Cameroon is located on the West coast of Africa, surrounded by Nigeria, Gabon, Chad, Central African Republic, Congo and Equatorial Guinea. It has a 400km coastline to the Atlantic Ocean.
The climate ranges from tropical rainforest to open savanna, with high mountain ranges on the North West border with Nigeria. Mount Cameroon located at Buea near the port of Limbe rises to 4,100 meters and is an active volcano. From the main commercial port city of Douala, the land rises to 700 metres at Yaounde, the national capital. The mountain range bordering Nigeria climbs to over 2,000 metres. Throughout Cameroon there are areas of thermal springs, and indications of current or prior volcanic activity.
The population is about 20,000,000, comprised of over 240 tribal groups. No tribe or religion has dominance, and the country has been typically peaceful throughout its history.
Land area is 475,440 square kilometres, or 183,638 square miles.
The country owes its name Cameroes (prawns, shrimps, crayfish) which the Portuguese found on the Wourri estuary in 1472 and named it ‘Rio Dos Cameroes’ or ‘River of prawns’.
From 1884 to 1916 Cameroon was a German Protectorate. From 1916 to 1945 it was administered by Britain and France as Mandates of the League of Nations, then as trust-territories of the United Nations from 1945 to 1960/61. The French part gained independence from being a French trust-territory of the United Nations in 1960 and the English part in 1961 to become a Federal Republic of Cameroon.
In 1984 the name was officially changed to The Republic of Cameroon. In 1992, the first multiparty elections were held.
The system of government is the French model, with a powerful office of President (elected for seven year terms), a Prime Minister and Ministers appointed by the President, and the Chamber of Deputies elected by popular vote every four years.
His excellency, Paul Biya is the Head of State.
Cameroon became a full member of the Commonwealth of Nations in 1995, and now actively participates in that organisation. Membership became possible due to part of the republic being the former British Cameroon, or South Nigeria.
The official languages are French and English, although French is dominant. English is most strongly represented in the former British Cameroon region. Bilingual schools are common throughout the country, and increasing numbers of people realise the importance of learning English in the new global economy.
The currency is the CFA Franc. The CFA is linked to the Euro through a guarantee by France that parity to the old French Franc will be maintained. The currency thus fluctuates against the world currencies in line with the Euro.
|Main cities are; Douala, the principal seaport and commercial capital, with a population of over 2,500,000; Yaounde, the capital with 1.2 million, and other major cities or provincial capitals at Garoua, Maroua, Ngounderie, Bamenda, Bafoussam, Foumban, and Kumba. A large proportion of the population (47%) lives in non urban areas. The Camerounians are very good farmers, and produce a surplus of diverse crops.Major crops for export and local use include:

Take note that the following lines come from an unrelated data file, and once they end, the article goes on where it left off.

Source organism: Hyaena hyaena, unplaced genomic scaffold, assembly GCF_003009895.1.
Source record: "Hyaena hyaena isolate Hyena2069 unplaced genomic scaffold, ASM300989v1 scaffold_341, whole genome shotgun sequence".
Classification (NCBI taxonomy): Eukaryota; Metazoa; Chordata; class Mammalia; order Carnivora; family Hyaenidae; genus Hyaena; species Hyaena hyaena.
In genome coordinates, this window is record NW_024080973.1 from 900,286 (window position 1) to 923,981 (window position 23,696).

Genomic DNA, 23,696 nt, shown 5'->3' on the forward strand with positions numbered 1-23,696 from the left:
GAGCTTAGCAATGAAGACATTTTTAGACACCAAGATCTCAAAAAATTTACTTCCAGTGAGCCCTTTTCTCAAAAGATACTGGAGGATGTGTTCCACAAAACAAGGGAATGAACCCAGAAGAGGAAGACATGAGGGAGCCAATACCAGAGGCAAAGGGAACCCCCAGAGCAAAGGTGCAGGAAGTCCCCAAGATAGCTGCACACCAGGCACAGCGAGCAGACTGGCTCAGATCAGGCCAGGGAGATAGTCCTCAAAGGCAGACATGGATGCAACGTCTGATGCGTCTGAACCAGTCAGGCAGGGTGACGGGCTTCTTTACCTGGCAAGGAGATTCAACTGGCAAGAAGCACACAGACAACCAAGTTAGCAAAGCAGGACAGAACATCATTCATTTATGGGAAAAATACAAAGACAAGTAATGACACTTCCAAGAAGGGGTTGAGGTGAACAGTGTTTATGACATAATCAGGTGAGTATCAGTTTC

rubber, palm oil, cotton, cacao, coffee, tea, bananas, pineapples, haricot beans, sugar, potatoes of various varieties, and a variety of fruit and vegetables.Ports other than Douala are Kribi, a developing port, and holiday resort. This is also the shipping port for the new Chad to Cameroon oil pipeline, currently being built at a cost of four billion dollars; and Limbe, the export point for locally produced oil, and the location of the country’s oil refinery, which has a production level of 100,000 barrels per day. Unrefined oil is the country’s prime export.
Resources: The country has an extraordinary range of resources, both mineral, and forestry, most of which have yet to be exploited, although timber production is a major industry. Apart from oil, the only two other mineral based enterprises in operation are; A large cement plant at Douala, and a 39 year old aluminum smelter at Edea, between Douala, and Yaounde. Despite known bauxite deposits in the billions of tonnes, most of the supplies for the smelter are shipped in from Guinea.
Government schools in Cameroon are structured on the Western curriculum, with primary and secondary schools. Whilst French is the dominant language, parents can now specify that their children attend an English speaking school.
These is also a wide range of church schools and colleges throughout the country.
Cameroon has eight State universities and a number of Private Universities located at:
Electricity: Over 90% of Cameroon’s power is generated by hydroelectric plants and there are other identified power station sites for future development
National Day: Cameroon’s National Day is on the 20th of May each year.
International (ISD) Dial Code: +237